THE SMALLEST HANDS
We hearken to the harp and hear
of deeds of Elves and Men;
of Silmarils, Thangorodrim,
and fallen Gondolin;
of Beren and of Lúthien;
of Eärendil the Star;
of Húrin who was sadly cursed,
and Túrin Túrambar
We sing of fallen Númenor,
and faithful Elendil,
who of his folk a remnant saved,
to do the Valar’s will.
We tell of mighty Gil-galad,
who led against the foe
an army vast of Elves and Men
to lay the Shadow low.
And by such things our hearts are stirred,
to know these tales of yore;
the dire deeds done and victories won
by those who went before.
So we see then in our mind’s eye
these heroes brave and tall
with faces fell and mighty arms
who answered to the call.
In such a way we measure them
whose deeds we may admire,
by strength of hand and height from ground,
to such we may aspire.
There is a land so fair and green
far to the north and west,
where dwell a folk but half Men’s height,
in peace and plenty blest.
They plow the ground, they till the earth,
a simple folk, we find,
who laugh and weep and live and love;
with open hearts and kind.
Yet even there did Evil reach
far to the west and north.
Against the Shadow’s fearsome clutch
were four who ventured forth.
Although in height but half as high
full twice as large their hearts.
When darkness threatened all they loved,
they sought to do their parts.
Into a world grown grim and cold,
where perils oft await,
they wandered in their innocence
toward an uncertain fate.
And two there were, who carried off
by fell and fearsome foes,
yet by their wits and strength of will
they both struck mighty blows.
And two there were who went alone
into the Shadow’s lair;
where nothing good may there be found,
and all is bleak despair.
Betrayed and beaten, whipped and cursed,
they managed to endure.
they struggled on through pain and thirst,
where only death was sure,
and into malice Mercy cast,
and Love and Grace prevailed.
So Power and Pride did tremble then,
And thus the Darkness failed.
Perhaps it was to humble us
when Chance or Purpose called–
and into smallest hands did give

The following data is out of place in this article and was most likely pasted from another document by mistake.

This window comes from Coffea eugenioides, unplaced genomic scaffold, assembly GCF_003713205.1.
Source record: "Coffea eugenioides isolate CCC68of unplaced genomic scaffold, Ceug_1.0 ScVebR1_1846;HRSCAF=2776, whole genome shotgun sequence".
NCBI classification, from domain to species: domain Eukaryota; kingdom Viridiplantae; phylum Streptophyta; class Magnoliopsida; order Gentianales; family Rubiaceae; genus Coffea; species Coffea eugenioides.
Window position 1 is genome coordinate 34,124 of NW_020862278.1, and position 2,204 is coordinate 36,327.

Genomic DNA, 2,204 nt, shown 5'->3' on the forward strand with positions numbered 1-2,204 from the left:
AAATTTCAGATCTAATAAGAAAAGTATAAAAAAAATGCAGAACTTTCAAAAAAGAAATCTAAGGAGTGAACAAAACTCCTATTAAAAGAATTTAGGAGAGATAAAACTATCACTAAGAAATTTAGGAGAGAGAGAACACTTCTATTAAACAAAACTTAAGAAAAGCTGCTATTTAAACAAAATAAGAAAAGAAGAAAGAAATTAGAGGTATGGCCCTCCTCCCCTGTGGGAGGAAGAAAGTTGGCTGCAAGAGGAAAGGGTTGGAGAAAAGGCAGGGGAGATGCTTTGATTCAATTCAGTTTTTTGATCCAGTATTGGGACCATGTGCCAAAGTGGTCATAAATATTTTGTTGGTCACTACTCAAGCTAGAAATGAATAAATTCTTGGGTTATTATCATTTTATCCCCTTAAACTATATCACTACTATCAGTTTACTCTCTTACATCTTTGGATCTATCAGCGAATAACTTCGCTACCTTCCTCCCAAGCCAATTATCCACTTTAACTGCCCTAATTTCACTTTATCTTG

the greatest deed of all.
by Lisse Mirelien
I linger here in Lórien for one last fading day.
The mellyrn’s glowing leaves have dropped in one last golden spray
And now the Golden Wood beloved with shadows dark is filled;
The Nimrodel, the laughing stream, has now its laughter stilled.
Against the sky the songbirds wheel and cry their joyous cries,
But in my heart I hear the seabird’s call, the ocean’s sighs.
Namárië to Middle Earth! I bid thee fond farewell–
My eyes are turned to Valinor, beyond the grey sea swell.
O Valinor! No more I’ll stay upon this Hither Shore,
No more a fading crown I’ll weave of golden elanor.
Where once I dwelt in peace and joy, there I will dwell again,
Forsaking Middle Earth–for now will reign the Kings of Men.
Of snow-white ships at last I’ve sung; a ship has come for me;
A ship to bear me safely home across the Sundering Sea.
From Numenor we came of old
but now our tales are seldom told
we fared the seas and danced the tides
we built the ships on surf would glide.
But destruction came upon our land
the sea rose up o’er grass and sand.
Our sails were filled, our banners flown
we sailed our ships to lands unknown.
Our banners still fly but on ships no more
the shadows grow long outside our door.
Elendil he perished at the foot of Mount Doom
Isildur was slain and taken too soon.
The King’s line stands broken, the crown lies unworn
the proud line of Numenor now decreased and forlorn.
The ships sail no longer, no gull flies them home
the White Tree is withered no seedling is sown.
The throne it is taken by Stewards, not Kings
the harps play no longer, the minstrels don’t sing.
Doom lies on cities, they fall to decay
the glory of Numenor now slippeth away.
Our valor and beauty shall fade from this land
if no man comes to us to raise up his hand.
Our courage still lives in the last of our line
our blood it flows secret in all Dunedain.
The crown is returned, the White Tree in bloom
our peace now upon us no longer our doom.
“An Elegy for Dis”
Blood runs in rubies and tears stream,
silver fountains on pearl skin,
beauty wreathed in shadow.
A mother with nothing to love
save the feel of cold stone
and the closing of a carven tomb,
the only predictable constant
that she has ever come to know.
Two sons raised on her tales
of dragons and Dwarf-lords,
what she has forever endured,
in hopes that they would grow
to be the kings of their corner of Arda.
Now she crosses names off
her old lists on dinner guests:
Father’s Father, Father Dearest,
Big Brother, Bigger Brother,
Husband (’til death do them part),
Golden Prince, Reckless Prince.
Does it matter how many coins
the Free Kings get when a mother
has to bury her children
in the name of the greed,
the gleam, and the glory?
It doesn’t take a beast to destroy
a family, it only takes your
closest fearless kin, because you only
hurt the ones you love.